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History of Racism in U.S Medical System

Guide

History of Racism in U.S Medical System

Author
Written by
Ranjani Chakraborty
Reading time
Reading time
3 minutes
Suited for
Topic suited for
15+ Years

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Medicine’s dark history exposes how white people have benefitted from the exploitation of Black people. It also helps explain why black mothers are dying at alarming rates.

Reflect on these big-idea questions before you watch the video. Then revisit them after you finish the video. Notice if any of your responses change.

The U.S. Medical System is Still Haunted by Slavery

As the high rates of maternal mortality in the US continue to concern researchers, a new ProPublica report digs into one factor in this alarming trend. According to the Centers for Disease Control and Prevention, black mothers giving birth in the US die at three to four times the rate of white mothers. That’s one of the widest racial disparities in medicine today.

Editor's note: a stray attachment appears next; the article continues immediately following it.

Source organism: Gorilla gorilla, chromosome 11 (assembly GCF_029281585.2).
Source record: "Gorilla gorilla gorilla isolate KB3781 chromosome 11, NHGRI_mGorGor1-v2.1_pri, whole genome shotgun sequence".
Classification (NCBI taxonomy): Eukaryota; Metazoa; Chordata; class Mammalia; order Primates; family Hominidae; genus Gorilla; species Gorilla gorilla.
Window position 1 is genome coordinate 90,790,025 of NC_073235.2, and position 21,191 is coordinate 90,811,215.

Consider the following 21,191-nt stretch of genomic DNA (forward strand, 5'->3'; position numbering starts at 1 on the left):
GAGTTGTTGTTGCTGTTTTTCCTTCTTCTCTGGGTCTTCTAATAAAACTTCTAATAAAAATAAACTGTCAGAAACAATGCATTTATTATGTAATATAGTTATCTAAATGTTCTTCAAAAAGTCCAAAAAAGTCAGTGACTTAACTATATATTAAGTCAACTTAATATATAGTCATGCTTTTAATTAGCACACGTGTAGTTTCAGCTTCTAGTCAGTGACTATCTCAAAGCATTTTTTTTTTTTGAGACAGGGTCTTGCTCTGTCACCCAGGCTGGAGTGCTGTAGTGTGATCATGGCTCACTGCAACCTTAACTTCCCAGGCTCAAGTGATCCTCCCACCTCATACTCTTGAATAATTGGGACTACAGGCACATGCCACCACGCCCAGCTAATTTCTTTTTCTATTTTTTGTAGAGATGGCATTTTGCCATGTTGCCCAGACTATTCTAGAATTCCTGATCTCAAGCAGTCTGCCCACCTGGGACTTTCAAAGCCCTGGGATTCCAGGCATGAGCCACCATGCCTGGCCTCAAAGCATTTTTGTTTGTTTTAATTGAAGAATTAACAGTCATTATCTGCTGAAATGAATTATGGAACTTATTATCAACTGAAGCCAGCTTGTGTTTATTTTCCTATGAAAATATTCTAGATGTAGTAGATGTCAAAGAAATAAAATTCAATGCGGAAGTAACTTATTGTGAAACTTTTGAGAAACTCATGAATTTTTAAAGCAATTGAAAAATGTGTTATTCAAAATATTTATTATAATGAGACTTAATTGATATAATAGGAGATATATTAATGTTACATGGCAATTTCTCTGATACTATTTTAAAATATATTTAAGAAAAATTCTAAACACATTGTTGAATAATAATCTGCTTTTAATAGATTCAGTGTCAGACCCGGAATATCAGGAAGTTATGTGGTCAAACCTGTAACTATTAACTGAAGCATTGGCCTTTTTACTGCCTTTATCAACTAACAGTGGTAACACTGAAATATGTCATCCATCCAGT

While many of the inequalities in medicine can be attributed to economic factors like access to good health care, studies have shown minority patients tend to receive a lower quality of care than non-minorities, even when they have the same types of health insurance and the same ability to pay for care.

So how do we better understand this divide? History is usually a good place to start. In this installment of Vox and ProPublica’s collaboration, we lay out some of the dark history of race and women’s medicine. We go back to the painful experimentation on slaves for medical science — particularly by one doctor named J. Marion Sims. Sims was known as the “father of modern gynecology,” and his statue stands in Central Park, across from the New York Academy of Medicine. The vestiges of abuse continue to haunt the medical system, and give context to current racial disparities.

After watching this video. consider the following questions:

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Author

Ranjani Chakraborty

Ranjani Chakraborty

Ranjani Chakraborty is a video producer who focuses largely on social justice, criminal justice, and inequality – and how they all intersect.

Visit Ranjani’s site here.